Virginia opossums utilize a defensive catatonic death feigning state, known as “going opossum,” in which the animal becomes motionless for minutes to hours.
Virginia opossums are most famous for entering a defensive catatonic state, commonly known as “going opossum”. This behavioral trait is one of the opossum’s most noted and described.
During this death feigning behavior, the animal becomes motionless. This trait allows the opossum to greatly decrease mortality due to predation. Feigning death has been described as the animal becoming very still or “freezing” and somewhat curling its body and falling onto its side. The tail is tucked between the legs and the mouth is drawn back and the tongue extends out of the mouth. The eyes have been noted to remain open but slightly less than when not feigning death. Reactions to tactile stimulation are reduced during this display. This behavior may last as little as a minute or it may continue up to six hours.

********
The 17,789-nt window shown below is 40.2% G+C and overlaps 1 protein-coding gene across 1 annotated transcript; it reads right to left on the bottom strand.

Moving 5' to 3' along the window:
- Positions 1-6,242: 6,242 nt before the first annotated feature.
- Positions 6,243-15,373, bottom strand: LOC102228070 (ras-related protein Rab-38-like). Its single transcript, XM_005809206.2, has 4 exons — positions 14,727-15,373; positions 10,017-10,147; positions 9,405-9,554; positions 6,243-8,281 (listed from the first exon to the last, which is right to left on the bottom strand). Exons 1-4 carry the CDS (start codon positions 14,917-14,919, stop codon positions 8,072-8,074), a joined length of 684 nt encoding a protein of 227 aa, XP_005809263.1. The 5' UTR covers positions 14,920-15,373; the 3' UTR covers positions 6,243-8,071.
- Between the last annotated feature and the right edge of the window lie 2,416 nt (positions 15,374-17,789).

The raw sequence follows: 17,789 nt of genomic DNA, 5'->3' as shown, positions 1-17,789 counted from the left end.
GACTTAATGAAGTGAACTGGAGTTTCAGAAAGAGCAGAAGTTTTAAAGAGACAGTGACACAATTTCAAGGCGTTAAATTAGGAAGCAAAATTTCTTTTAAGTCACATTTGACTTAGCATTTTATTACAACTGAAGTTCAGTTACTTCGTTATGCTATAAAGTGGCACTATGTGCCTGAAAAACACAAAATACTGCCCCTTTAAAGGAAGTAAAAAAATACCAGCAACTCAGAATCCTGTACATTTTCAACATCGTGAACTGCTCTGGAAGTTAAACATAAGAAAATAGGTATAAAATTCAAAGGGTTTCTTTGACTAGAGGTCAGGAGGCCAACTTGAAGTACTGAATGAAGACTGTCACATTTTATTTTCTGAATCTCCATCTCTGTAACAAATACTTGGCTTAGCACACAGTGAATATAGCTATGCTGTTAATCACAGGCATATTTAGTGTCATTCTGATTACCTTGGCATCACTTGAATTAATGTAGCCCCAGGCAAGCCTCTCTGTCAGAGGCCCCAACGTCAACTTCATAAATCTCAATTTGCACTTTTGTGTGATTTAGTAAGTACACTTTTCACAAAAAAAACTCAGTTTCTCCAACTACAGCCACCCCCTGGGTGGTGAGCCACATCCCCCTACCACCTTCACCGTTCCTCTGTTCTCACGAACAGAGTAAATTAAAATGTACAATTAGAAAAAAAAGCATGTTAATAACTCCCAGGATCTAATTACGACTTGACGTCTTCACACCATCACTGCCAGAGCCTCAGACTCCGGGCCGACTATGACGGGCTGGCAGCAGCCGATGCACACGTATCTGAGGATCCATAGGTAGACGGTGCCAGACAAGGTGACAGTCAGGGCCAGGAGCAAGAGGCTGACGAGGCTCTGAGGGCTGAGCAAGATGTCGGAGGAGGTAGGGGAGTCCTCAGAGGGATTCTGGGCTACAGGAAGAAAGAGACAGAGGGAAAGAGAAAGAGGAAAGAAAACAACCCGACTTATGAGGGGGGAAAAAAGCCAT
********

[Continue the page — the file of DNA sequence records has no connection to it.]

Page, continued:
This behavior is relatively rare and is most frequently displayed in young opossums. Instead, it is more common for a threatened adult to bare their teeth and stand their ground, or flee. Likewise, Virginia opossums may also climb or swim to escape a perceived threat.
Sources: (Allen, Marchinton, & MacLentz, 1985; Franco, 1969; Hoffmeister, 2002; Hossler, McAninch, & Harder, 1994; Kimble, 1997; Ladine & Kissell, Jr., 1994; McManus, 1974; McRuer & Jones, 2009; Pérez-Hernandez, R., Lew, D., & Solari, 2016; Siciliano, 2013; Wilemon, 2008)
Image: Kai Schrieber